Home / Drama / The Greatest Play In The History Of The World – Trafalgar Studios, London

The Greatest Play In The History Of The World – Trafalgar Studios, London

Writer: Ian Kershaw

Director: Raz Shaw

Reviewer: Miriam Sallon

It’s about that time of year when, in an attempt to distract us from the fast-dwindling daylight hours and loss of feeling in our fingers, we are assaulted with syrupy stories of unlikely romantic pairings and even less likely family reunions, all simultaneously sunny and snow-capped. The Greatest Play In The History Of The World is not that. Instead, combining the majesty of outer space and the emotional minutia of the human experience, writer Ian Kershaw gives us that sense of cosy assurance that we crave in the festive winter months, but without any of the garish seasonal tropes.

Julie Hesmondhalgh presents us with a love story steeped in funny little details such as Tom’s favourite words (cherish, marzipan, traffic cone) or Sara’s annoyance at the overuse of ‘hurricane’ when ‘storm’ will suffice. But it’s also set (as are all plays, one supposes) on a tiny blue dot floating in outer space. Tom and Sara’s meet-cute is spliced with the story of the Golden Record, a kind of capsule sent in to space. Curated by Carl Sagan in 1977, it contains a taste of life on earth- photos, songs and so on. This constant ebb and flow between the micro and the macro gives the story a kind of weight that is completely absent from most seasonal shows. It portrays both the silliness of our daily struggles, and the marvel that we should ever find any meaningful connection in seeming infinite space.

Hesmondhalgh is a charming host, engaging in very gentle audience participation, just enough to encourage a sense of community, but not so much that everyone spends the evening desperately avoiding her eye. Whilst she’s alone on stage, there are many supporting roles, each played by a pair of shoes, mostly neatly shelved in shoe boxes (as designed by Naomi Kuyck-Cohen), waiting to be called upon. But for a number of pivotal roles, she calls upon the audience’s shoes. You’ve been warned: Make sure you’re wearing socks. And as a kindness to Hesmondhalgh, maybe wear slip-ons- a pair of eight-hole lace-up doc martens near on caused a scene.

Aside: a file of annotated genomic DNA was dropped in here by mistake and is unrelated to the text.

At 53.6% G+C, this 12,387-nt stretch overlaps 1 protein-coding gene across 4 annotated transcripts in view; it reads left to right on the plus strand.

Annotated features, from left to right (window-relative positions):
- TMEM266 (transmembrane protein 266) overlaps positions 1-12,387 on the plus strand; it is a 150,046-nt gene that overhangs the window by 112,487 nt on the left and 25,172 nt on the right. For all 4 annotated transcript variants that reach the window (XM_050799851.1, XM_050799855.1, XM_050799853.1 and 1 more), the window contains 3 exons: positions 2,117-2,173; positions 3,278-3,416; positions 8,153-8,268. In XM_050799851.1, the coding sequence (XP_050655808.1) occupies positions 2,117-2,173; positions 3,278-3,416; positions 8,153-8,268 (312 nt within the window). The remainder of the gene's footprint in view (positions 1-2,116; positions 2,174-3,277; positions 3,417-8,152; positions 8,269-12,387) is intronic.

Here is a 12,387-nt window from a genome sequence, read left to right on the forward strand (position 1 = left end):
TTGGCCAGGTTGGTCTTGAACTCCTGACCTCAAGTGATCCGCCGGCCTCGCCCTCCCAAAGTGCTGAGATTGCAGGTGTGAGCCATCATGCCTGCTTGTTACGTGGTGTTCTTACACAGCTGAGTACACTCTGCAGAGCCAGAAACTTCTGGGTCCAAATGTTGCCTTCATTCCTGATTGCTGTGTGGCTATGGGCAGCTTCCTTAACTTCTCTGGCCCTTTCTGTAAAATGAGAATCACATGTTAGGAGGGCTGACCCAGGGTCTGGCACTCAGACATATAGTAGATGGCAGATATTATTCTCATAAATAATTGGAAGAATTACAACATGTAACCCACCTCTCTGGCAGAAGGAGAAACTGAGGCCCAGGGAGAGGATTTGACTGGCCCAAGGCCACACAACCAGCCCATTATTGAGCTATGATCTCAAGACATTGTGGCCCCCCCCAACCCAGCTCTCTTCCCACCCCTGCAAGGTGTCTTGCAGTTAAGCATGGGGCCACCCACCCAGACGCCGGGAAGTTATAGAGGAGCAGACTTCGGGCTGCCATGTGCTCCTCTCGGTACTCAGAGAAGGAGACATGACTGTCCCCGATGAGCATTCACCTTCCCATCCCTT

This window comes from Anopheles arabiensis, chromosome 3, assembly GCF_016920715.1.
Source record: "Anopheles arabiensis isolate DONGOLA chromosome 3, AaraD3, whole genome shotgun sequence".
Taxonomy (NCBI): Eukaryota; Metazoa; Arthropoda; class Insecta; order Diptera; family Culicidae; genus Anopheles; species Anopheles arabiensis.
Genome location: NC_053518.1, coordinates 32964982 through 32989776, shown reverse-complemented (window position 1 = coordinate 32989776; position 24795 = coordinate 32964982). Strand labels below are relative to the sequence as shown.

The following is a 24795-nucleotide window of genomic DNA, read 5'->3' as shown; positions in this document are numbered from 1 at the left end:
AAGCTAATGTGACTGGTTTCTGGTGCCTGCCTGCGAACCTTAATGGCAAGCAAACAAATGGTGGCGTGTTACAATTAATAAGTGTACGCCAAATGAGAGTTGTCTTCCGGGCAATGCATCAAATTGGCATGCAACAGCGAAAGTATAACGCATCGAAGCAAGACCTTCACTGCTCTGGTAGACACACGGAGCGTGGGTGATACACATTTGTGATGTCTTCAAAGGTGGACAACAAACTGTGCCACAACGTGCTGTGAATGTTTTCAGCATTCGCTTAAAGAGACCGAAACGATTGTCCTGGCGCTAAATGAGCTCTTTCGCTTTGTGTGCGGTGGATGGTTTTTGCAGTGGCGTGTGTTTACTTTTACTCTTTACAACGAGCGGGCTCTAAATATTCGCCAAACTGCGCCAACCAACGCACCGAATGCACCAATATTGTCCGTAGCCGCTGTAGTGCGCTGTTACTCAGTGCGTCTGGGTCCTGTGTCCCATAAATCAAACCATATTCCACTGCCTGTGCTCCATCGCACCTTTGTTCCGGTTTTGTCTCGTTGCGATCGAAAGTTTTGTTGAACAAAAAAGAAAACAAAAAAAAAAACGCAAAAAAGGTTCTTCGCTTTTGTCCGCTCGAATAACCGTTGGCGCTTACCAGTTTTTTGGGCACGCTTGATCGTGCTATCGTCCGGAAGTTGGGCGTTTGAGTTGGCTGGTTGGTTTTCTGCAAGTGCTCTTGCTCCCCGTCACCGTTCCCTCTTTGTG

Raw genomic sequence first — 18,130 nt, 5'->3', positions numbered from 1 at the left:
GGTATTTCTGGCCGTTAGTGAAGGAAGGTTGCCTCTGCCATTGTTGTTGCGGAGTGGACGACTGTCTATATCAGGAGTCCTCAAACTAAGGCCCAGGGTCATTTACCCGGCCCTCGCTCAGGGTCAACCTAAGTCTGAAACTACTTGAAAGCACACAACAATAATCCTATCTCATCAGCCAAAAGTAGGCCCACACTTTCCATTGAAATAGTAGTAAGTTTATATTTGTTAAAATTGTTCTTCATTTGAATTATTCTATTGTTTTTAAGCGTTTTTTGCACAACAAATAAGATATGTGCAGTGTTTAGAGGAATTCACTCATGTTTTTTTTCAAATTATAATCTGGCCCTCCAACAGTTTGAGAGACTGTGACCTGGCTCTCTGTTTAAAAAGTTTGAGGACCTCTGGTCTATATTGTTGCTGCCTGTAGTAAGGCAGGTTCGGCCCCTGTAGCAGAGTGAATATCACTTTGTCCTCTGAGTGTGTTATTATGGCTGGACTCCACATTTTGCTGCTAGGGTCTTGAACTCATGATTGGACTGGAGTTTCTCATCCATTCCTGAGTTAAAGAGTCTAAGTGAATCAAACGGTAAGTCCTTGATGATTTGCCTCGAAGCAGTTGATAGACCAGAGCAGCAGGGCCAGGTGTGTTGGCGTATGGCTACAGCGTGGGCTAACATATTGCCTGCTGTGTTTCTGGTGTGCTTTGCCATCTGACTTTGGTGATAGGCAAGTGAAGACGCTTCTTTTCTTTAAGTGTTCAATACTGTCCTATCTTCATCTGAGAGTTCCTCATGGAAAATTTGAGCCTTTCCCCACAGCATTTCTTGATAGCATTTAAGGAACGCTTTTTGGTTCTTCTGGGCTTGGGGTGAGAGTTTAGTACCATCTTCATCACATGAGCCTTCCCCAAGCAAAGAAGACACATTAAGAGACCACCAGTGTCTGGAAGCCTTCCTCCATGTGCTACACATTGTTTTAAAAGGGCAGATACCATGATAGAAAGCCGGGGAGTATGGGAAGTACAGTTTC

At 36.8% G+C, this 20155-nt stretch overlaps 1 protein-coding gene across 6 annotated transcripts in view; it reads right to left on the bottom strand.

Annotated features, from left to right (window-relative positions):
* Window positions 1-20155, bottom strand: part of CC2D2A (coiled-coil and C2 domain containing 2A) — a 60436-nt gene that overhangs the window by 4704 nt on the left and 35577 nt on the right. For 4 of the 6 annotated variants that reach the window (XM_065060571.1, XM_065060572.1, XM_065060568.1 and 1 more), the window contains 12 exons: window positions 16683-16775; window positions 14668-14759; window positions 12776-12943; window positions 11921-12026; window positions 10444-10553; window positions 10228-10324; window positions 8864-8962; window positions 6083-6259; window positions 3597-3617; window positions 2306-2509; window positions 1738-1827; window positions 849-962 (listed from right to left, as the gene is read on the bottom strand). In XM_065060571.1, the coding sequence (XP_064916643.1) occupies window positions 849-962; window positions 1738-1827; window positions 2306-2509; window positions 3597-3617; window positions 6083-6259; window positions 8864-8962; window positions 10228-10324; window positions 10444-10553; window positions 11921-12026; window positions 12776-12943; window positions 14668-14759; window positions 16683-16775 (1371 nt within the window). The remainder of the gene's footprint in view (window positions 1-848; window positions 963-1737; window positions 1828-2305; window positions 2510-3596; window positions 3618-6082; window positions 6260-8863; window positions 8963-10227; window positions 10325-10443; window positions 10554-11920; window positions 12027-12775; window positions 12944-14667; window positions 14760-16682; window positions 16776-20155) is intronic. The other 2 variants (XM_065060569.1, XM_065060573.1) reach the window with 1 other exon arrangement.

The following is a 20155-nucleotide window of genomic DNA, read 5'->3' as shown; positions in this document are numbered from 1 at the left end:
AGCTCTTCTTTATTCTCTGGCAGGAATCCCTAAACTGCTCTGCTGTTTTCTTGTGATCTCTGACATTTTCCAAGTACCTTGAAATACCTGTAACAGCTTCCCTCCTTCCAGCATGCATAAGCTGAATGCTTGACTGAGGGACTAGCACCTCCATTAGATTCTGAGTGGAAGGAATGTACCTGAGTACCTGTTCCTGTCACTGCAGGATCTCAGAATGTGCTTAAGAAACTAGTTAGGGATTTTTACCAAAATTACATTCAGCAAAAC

Whilst Kershaw’s plot is certainly full of sentiment, there is also a comforting sense of bathos throughout. Nothing is beyond reproach: Sager wanted to include The Beatles’ ‘Here Comes the Sun’ on the Golden Record, for example, but the record label wouldn’t give permission. It seems bizarre that something so high-minded could be connected to something so trivial and petty. But such is everything, according to Kershaw. Love is both the most ridiculous thing, and the most beautiful; death is both a force of great mystery and full of tubes and bodily fluids.

In the programme, Hesmondhalgh says The Greatest Play In The History Of The World should feel like a present to the audience, and it really does. It is not, perhaps, the most important play in the history of the world, but, floating home through the cold, on to sticky public transport, squeezed up against a stranger’s back, one is left with a gentle glow of contentment, and with the current state of things in the world, it’s just the ticket to make you feel that all is not lost.

Runs until 4 January 2020 | Image: Savannah Photographic

Writer: Ian Kershaw Director: Raz Shaw Reviewer: Miriam Sallon It’s about that time of year when, in an attempt to distract us from the fast-dwindling daylight hours and loss of feeling in our fingers, we are assaulted with syrupy stories of unlikely romantic pairings and even less likely family reunions, all simultaneously sunny and snow-capped. The Greatest Play In The History Of The World is not that. Instead, combining the majesty of outer space and the emotional minutia of the human experience, writer Ian Kershaw gives us that sense of cosy assurance that we crave in the festive winter months,…

Review Overview

The Reviews Hub Score

Beautifully understated.

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